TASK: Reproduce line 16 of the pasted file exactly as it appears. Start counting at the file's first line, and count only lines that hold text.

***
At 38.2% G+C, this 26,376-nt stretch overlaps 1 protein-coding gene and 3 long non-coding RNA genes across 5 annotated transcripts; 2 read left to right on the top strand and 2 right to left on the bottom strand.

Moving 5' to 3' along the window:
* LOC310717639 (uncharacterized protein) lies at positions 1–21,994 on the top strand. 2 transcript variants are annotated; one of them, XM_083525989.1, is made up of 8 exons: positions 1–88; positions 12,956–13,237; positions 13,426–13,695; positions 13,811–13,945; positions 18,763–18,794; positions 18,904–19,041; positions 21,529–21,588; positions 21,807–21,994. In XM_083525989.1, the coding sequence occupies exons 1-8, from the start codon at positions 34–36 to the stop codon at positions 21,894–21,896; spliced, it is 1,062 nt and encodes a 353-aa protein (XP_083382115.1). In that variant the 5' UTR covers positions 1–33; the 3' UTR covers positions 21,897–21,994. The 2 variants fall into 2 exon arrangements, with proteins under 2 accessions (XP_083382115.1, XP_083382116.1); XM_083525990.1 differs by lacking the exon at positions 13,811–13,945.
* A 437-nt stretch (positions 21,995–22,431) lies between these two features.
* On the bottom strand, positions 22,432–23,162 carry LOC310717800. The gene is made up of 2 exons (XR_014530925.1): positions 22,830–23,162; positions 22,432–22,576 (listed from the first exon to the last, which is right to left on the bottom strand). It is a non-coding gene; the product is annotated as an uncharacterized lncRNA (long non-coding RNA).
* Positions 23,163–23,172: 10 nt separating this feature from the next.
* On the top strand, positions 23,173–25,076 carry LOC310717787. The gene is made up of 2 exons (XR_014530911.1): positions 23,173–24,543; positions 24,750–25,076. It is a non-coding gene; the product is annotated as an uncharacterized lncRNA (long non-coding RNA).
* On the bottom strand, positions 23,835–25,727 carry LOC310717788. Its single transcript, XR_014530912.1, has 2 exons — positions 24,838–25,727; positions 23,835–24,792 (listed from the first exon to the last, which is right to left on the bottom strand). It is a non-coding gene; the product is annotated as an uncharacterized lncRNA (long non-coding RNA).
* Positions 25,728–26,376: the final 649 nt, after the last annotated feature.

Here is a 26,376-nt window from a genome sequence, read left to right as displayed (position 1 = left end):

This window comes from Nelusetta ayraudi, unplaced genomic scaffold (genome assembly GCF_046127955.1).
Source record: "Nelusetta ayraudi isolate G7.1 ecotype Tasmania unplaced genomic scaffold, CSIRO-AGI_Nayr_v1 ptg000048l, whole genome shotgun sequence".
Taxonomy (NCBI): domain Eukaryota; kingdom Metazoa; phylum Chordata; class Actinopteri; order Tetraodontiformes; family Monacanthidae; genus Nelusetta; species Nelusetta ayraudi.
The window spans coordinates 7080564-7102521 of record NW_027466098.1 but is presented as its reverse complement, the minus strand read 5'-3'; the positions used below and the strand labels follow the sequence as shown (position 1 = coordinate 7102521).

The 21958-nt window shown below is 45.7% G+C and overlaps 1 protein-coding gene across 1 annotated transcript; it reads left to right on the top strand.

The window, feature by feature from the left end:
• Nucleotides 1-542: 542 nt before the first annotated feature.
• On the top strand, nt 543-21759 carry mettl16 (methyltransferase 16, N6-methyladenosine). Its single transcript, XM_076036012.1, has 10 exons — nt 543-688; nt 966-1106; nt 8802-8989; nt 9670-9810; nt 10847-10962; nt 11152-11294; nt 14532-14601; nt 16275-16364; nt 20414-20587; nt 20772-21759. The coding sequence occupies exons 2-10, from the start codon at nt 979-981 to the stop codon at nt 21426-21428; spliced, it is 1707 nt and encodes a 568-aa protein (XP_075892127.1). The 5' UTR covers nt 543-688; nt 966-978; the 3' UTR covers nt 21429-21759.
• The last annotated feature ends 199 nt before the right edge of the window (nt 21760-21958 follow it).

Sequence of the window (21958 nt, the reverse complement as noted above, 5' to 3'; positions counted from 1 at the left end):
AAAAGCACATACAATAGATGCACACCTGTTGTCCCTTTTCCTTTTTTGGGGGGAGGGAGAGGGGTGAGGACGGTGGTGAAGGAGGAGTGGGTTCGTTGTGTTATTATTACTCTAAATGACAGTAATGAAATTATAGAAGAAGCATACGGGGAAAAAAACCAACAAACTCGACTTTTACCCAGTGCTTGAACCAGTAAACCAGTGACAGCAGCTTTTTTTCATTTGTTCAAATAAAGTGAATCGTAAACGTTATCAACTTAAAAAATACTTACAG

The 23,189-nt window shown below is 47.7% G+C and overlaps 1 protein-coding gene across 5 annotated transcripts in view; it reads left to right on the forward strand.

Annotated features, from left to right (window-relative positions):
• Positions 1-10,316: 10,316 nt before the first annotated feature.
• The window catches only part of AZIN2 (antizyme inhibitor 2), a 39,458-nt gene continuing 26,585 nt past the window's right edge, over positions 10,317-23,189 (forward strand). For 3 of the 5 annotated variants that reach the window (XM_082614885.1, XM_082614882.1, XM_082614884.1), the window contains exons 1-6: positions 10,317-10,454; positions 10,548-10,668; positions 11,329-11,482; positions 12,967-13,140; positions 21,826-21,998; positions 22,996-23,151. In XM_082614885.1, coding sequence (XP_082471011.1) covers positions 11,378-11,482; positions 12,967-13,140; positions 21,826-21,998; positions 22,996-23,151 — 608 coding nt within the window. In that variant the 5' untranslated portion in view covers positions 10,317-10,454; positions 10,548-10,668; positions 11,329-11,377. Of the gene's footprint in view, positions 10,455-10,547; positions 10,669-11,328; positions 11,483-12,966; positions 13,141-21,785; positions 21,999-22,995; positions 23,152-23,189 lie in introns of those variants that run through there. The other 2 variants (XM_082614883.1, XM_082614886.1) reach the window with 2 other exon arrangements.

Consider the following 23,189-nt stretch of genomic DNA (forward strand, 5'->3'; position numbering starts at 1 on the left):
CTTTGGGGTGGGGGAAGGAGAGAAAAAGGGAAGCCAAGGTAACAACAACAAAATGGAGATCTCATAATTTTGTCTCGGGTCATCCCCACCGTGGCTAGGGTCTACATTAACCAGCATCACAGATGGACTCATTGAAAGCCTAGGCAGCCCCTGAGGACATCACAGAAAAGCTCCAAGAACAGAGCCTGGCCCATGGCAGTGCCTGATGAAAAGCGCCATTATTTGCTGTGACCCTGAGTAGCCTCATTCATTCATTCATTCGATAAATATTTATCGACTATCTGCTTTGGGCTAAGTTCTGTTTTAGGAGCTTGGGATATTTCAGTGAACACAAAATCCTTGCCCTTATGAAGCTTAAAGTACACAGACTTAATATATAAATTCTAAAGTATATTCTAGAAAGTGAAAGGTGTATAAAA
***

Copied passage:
The window, feature by feature from the left end: